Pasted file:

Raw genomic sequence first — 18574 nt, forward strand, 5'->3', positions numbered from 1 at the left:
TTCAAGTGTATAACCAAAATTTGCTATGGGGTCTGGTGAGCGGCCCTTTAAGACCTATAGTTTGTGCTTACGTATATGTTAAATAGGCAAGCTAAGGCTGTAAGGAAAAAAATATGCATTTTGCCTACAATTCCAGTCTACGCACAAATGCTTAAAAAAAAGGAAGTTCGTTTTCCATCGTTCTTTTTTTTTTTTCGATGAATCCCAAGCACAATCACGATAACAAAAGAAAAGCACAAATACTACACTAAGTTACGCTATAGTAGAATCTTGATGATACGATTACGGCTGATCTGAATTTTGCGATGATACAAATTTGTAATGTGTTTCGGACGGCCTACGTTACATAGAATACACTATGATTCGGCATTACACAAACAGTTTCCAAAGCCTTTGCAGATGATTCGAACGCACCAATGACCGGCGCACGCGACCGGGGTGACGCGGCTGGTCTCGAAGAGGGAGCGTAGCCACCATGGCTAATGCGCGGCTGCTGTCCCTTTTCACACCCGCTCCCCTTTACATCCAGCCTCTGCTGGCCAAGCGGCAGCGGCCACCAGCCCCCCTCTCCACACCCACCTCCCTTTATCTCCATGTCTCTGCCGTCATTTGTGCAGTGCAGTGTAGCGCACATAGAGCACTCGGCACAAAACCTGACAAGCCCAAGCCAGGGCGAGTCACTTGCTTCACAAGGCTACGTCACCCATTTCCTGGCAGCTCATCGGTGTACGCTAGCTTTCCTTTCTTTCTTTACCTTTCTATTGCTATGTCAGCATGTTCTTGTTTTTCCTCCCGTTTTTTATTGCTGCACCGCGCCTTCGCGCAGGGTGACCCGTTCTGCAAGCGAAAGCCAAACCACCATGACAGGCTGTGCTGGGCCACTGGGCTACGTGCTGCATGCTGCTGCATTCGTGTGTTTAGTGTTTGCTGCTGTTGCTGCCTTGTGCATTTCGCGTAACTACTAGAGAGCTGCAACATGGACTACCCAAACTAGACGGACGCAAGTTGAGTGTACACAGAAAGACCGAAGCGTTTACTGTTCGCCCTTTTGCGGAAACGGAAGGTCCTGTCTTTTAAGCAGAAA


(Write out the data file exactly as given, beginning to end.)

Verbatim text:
Raw genomic sequence first — 18574 nt, forward strand, 5'->3', positions numbered from 1 at the left:
TTCAAGTGTATAACCAAAATTTGCTATGGGGTCTGGTGAGCGGCCCTTTAAGACCTATAGTTTGTGCTTACGTATATGTTAAATAGGCAAGCTAAGGCTGTAAGGAAAAAAATATGCATTTTGCCTACAATTCCAGTCTACGCACAAATGCTTAAAAAAAAGGAAGTTCGTTTTCCATCGTTCTTTTTTTTTTTTCGATGAATCCCAAGCACAATCACGATAACAAAAGAAAAGCACAAATACTACACTAAGTTACGCTATAGTAGAATCTTGATGATACGATTACGGCTGATCTGAATTTTGCGATGATACAAATTTGTAATGTGTTTCGGACGGCCTACGTTACATAGAATACACTATGATTCGGCATTACACAAACAGTTTCCAAAGCCTTTGCAGATGATTCGAACGCACCAATGACCGGCGCACGCGACCGGGGTGACGCGGCTGGTCTCGAAGAGGGAGCGTAGCCACCATGGCTAATGCGCGGCTGCTGTCCCTTTTCACACCCGCTCCCCTTTACATCCAGCCTCTGCTGGCCAAGCGGCAGCGGCCACCAGCCCCCCTCTCCACACCCACCTCCCTTTATCTCCATGTCTCTGCCGTCATTTGTGCAGTGCAGTGTAGCGCACATAGAGCACTCGGCACAAAACCTGACAAGCCCAAGCCAGGGCGAGTCACTTGCTTCACAAGGCTACGTCACCCATTTCCTGGCAGCTCATCGGTGTACGCTAGCTTTCCTTTCTTTCTTTACCTTTCTATTGCTATGTCAGCATGTTCTTGTTTTTCCTCCCGTTTTTTATTGCTGCACCGCGCCTTCGCGCAGGGTGACCCGTTCTGCAAGCGAAAGCCAAACCACCATGACAGGCTGTGCTGGGCCACTGGGCTACGTGCTGCATGCTGCTGCATTCGTGTGTTTAGTGTTTGCTGCTGTTGCTGCCTTGTGCATTTCGCGTAACTACTAGAGAGCTGCAACATGGACTACCCAAACTAGACGGACGCAAGTTGAGTGTACACAGAAAGACCGAAGCGTTTACTGTTCGCCCTTTTGCGGAAACGGAAGGTCCTGTCTTTTAAGCAGAAA